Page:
University Courses

Modus Operandi has chosen university education as one of its strategies for information dissemination. Sharing the outcomes of our research activities and debates with an audience of highly motivated youth is stimulating and provides us with a good balance between theory and the field. We see it as our role not only to transmit knowledge but also to create social laboratories for the students where they put to practice the concepts discussed in class. We do this for example through our partnership with different organisations in Grenoble that are responsible for the refugee care. Different academic institutes in the Rhône-Alpes Region as well as international universities like the University of Innsbruck's program on Peace Studies are platforms for our education programs.


Conflict Analysis

 

Media messages showing violence allow us to visualise people’s frustration with the conditions in which they live. However these snapshots fail to demonstrate the root causes of the manifestiations of violence that they depict. Beyond direct violence such as beating, killing, and dropping bombs from the air lies violence built into our social, economic and political structures. Many people suffer as a result of structural violence in the sense of deeply unjust economic systems or governance structures.

The realities of conflicts are necessarily complex. Analytical tools help us to get a better overview of situations, and allow us to understand: relationships among the actors, the issues at stake, the history of a conflict and its dynamics. In addition to analysis, we will try to understand what conflicts are about through the use of literature from people living with conflict.

 


Geopolitics of Conflict

This course builds on the conflict analysis course. It looks at specific geographical regions that represent a special interest and therefore attract international actors. Such interests can be linked to  www.murblanc.orgresources (Eastern Congo and the Niger Delta), they can be linked to international security (Afghanistan and Pakistan), or to the search for arable land (arid areas at the crossroads between Sudan, Kenya, Ethiopia and Somalia). Our analysis links the interests and actions of international organisations to local political actors through this insisting on the interconnectedness between local, national, regional and international dynamics.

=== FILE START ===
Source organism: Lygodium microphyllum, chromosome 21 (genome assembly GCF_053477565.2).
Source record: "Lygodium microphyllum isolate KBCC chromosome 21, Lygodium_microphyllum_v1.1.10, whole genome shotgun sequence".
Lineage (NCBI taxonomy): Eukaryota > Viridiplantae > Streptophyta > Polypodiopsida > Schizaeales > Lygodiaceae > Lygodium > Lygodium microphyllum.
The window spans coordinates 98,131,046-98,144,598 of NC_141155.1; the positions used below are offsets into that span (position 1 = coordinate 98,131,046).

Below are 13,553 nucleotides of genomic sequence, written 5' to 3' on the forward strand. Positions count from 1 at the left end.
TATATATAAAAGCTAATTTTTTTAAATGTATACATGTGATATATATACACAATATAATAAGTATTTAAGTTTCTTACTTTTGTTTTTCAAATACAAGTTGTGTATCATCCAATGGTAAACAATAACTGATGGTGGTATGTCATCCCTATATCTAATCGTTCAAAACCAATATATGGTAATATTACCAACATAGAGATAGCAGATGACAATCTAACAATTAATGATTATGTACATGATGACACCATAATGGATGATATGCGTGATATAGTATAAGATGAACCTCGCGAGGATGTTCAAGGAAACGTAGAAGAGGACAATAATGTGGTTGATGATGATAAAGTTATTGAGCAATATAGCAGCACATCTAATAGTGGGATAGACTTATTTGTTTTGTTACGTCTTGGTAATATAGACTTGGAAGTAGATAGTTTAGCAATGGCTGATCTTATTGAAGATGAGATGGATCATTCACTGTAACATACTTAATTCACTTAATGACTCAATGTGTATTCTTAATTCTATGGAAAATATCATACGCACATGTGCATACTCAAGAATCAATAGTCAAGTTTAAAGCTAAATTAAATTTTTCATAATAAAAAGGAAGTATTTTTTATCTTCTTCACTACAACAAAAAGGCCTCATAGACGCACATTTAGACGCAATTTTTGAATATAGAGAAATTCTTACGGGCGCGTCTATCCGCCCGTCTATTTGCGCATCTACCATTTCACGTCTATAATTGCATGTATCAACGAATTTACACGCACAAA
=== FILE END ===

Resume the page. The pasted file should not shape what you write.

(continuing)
Furthermore our courses raise questions and open the debate about several paradoxes in the international system: the principles of international organisations and the national interests that motivate their members; the contradiction of the concept of sovereignty as a guarantee of safety of both a state's territory and its people (what if state security is prioritized over human security?); and the tension between state-building and insurgency warfare. The use of case studies facilitates the comprehension of these abstract principles. The following regions receive special attention in this course: the Horn of Africa, Afghanistan and Pakistan, the Niger Delta and the Middle East.

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Intercultural awareness

A career in international cooperation will bring students in contact with many different cultures. Culture may be defined as a system of taken-for-granted assumptions about the world that influences how people think and act. These assumptions arise from the shared experiences of a group of people. Because different groups speak different languages and have different experiences, they construct different visions of the world and live accordingly within a shared culture.
 

 An important first step in understanding other cultures is reflecting on the specificity of one’s own culture. From the starting point of understanding our own bias, the course will look at important concepts for understanding other cultures. A few examples are: relationship to authority, relation to what is sacred, relationship to community, and power relations. Students learn to be reflexive, to think in terms of complexity and to think integratively looking beyond simple dichotomies (between us and them, rich and poor, black and white etc.)

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Political Transformation of Conflict

The signature of a peace agreement is popularly considered to be the end of a conflict. However, despite being the moment where armed conflict officially comes to an end, the creation of a peace agreement is the first step towards recreating a stable and peaceful society. The content of an agreement and the way in which it is put into place give us certain indicators that can be used to predict whether or not a peace agreement will be durable.

This course focuses on certain aspects of post-conflict reconstruction that are important in establishing a stable peace, some of these are:  how and when to hold elections; local legitimacy of new government; state consolidation and the recreation of the state society link; and a holistic approach to all aspects of the post-conflict state. All these themes are substantiated through the use of case studies.

This course is currently given in parallel to the online course “Post-conflict politics: state and society” in order to add depth to the course, as well as putting into contact university students with students from the online course who usually come from all around the world and are often development professionals.